Another highly unusual commission came the composer's way from New Zealand to write a brass band work to celebrate the 700th anniversary of the establishment of Maori culture. The composer was sent a recording of some rather simplistic Maori folk tunes arranged by the late Inia Te Wiata and sung by a girls' choir which formed the basis for a suitably challenging work which became the Sinfonia Maoriana for brass. By then he was working on a substantial Viola Concerto which was not brought to fruition until 1992 and then given a broadcast performance by the BBC Philharmonic under Barry Wordsworth with Peter Lale as soloist in a concert to mark his 70th birthday but not transmitted until May 1994. This was the first full-scale concerto he bad written since the Violin Concerto of 1978, although Summer Music of 1986, written for Alison Birkinshaw and performed with the Settle Orchestra in 1987 is, in effect, a successful bassoon concerto. There are not so many good viola concertos in the contemporary repertoire for this one, with its tempestuous moto perpetuo finale and virtuoso writing, to be ignored.

A symphonic study for large orchestra, Northern Light, was commissioned by the Leeds Symphony Orchestra for its centenary in 1991. This is another northern impression depicting the northern moorland, in a midsummer midnight and early dawn. Also dating from 1991 is Solent Forts, commissioned by English Heritage for the retirement of Lord Montagu of Beaulieu as first chairman of EH. He actually chose the title of the piece as being appropriate to where he lives in Hampshire and with the notion of the many defences round the Solent - Drake and the Armada; the Napoleonic forts and D- Day in 1944. It was first performed by the Wren Orchestra at Kenwood and led to a brass band version, performed the following year by Howard Snell. The Concerto alla Veneziana, commissioned by the National Youth Brass Band, was set for a Saturday afternoon concert for the Proms in 1992 but alas, was cancelled because John Major apparently pressurised the BBC to relay test matches on Radio 3 on Saturday afternoons. Effectively a trumpet concerto, it was eventually given a high profile performance at the York Barbican with Maurice Murphy as solo trumpet. The composer was later persuaded to re-score it for large orchestra for the BBC Philharmonic with the promise of a performance that has yet to take place.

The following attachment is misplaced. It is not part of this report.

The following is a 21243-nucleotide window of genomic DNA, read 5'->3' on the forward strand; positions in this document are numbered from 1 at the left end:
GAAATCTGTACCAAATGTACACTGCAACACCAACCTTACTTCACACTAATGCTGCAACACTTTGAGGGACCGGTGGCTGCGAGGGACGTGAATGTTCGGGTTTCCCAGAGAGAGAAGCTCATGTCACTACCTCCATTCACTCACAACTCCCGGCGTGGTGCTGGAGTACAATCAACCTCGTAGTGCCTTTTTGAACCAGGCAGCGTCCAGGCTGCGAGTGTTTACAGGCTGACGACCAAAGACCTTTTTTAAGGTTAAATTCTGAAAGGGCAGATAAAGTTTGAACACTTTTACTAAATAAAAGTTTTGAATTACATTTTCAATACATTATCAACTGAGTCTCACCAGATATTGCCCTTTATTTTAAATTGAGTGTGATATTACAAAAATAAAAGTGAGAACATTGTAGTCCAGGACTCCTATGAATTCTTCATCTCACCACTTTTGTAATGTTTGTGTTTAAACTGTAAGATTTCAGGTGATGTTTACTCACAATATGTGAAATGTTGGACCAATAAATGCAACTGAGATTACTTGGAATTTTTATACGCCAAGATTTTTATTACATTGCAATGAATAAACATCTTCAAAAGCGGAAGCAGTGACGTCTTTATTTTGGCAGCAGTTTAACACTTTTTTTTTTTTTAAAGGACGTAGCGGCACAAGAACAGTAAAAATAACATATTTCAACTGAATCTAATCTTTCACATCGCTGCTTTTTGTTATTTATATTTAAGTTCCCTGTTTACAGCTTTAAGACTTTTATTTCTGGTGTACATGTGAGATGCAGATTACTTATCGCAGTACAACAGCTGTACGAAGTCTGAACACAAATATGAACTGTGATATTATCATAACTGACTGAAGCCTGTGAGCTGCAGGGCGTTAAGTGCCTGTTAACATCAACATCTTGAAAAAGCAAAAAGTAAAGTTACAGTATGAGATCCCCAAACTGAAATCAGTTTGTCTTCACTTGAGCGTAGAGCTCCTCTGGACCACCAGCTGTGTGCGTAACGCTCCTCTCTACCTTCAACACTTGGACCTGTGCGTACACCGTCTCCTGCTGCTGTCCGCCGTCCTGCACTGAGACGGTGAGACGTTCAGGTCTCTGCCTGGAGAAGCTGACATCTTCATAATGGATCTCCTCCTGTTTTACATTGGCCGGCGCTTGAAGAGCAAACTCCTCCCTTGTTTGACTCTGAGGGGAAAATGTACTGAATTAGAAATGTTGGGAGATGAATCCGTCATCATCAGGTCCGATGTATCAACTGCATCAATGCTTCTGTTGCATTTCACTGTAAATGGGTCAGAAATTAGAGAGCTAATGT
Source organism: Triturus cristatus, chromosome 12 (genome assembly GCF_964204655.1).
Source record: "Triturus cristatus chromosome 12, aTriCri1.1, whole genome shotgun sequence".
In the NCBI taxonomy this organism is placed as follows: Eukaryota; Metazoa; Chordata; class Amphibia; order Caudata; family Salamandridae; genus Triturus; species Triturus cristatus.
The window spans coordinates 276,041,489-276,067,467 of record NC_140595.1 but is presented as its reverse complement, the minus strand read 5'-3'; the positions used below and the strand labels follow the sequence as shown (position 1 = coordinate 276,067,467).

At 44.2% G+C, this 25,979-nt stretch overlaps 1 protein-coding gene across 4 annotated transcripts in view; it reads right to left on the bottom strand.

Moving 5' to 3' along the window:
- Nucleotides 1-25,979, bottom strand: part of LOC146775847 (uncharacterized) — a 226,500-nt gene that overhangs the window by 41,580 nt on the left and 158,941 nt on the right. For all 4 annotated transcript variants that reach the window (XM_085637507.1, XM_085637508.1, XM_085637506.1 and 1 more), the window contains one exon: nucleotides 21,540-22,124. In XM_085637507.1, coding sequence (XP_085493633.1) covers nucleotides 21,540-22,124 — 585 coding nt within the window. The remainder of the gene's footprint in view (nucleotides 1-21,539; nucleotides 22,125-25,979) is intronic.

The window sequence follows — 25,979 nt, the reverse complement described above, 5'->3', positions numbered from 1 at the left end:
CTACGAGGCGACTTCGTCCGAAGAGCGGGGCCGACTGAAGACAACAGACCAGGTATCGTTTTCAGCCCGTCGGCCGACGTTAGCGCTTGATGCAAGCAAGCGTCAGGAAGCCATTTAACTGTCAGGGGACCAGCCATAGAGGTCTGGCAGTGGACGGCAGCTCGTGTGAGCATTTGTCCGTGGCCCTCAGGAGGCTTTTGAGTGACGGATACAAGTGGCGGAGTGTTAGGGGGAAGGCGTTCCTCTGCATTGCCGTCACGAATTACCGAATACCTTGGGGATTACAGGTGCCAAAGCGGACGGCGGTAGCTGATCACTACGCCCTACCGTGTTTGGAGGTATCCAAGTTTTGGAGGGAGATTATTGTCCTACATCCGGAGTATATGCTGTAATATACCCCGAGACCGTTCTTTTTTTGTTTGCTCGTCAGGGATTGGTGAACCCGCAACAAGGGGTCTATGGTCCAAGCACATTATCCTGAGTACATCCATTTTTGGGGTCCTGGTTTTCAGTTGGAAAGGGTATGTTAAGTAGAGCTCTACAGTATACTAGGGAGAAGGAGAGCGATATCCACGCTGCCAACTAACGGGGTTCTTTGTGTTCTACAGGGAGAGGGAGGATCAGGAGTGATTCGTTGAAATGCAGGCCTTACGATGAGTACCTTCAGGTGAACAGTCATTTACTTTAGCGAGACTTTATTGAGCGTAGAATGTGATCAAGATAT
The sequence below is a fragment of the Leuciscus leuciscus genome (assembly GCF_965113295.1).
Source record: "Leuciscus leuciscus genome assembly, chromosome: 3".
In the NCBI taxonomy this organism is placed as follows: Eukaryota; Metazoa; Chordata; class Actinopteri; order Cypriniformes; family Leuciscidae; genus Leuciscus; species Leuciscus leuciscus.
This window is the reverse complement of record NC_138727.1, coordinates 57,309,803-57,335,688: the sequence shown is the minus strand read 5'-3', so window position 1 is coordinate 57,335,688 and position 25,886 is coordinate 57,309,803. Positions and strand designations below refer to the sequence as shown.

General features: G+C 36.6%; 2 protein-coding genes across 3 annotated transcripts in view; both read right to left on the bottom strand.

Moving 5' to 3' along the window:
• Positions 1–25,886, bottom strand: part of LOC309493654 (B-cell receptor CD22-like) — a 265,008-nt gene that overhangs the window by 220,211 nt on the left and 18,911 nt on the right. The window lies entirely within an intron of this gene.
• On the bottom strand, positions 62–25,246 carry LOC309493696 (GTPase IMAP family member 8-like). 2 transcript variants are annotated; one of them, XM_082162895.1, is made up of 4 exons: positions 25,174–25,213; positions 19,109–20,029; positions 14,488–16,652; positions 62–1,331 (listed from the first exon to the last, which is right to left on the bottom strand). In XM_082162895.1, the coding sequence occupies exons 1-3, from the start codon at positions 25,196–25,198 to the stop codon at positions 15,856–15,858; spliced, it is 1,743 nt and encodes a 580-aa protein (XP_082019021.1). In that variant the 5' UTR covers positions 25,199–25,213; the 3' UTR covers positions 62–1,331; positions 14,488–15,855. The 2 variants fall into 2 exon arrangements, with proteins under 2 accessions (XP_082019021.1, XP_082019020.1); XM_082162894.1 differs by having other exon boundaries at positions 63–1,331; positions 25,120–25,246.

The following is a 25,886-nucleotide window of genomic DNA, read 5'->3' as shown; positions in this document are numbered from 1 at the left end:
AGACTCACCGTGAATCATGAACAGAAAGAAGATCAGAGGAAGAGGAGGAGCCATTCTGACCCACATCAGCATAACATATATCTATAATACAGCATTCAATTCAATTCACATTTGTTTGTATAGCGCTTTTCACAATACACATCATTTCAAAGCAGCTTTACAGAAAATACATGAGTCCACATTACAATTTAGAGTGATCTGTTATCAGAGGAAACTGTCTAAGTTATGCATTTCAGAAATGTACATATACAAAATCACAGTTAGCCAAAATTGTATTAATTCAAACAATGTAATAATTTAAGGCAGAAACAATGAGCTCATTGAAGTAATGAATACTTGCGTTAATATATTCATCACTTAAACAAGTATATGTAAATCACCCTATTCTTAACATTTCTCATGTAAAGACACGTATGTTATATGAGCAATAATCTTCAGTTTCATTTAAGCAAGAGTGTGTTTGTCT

Another frustration for the composer in recent years was the commission by the Hallé for a midwinter concert of The Great Frost. Claire Bloom, who suggested the poetry and was to have been the narrator, pulled out of the project and the work was never performed. Kent Nagano, who was to have conducted, by way of compensation, asked the composer if he could write a piece for large orchestra and brass band for the Hallé to play at their last season at the old Free Trade Hall before moving to the new Bridgewater Hall. Also the CWS was celebrating the 150th anniversary of the Cooperative Movement in Lancashire (always based in Manchester). Thus came about The Mancunians. The composer found some of his inspiration from the impressionist paintings of Adolphe Valette, the teacher of Lowrie. The CWS provided their own excellent brass band from Glasgow and the performance became a resounding success and a triumph in every way. Another successful recent work has been the concert overture Ragnarök commissioned by the Isle of Man government for the Manx Youth Orchestra in 1995. The Ragnarök stone in the Isle of Man is a Viking relic.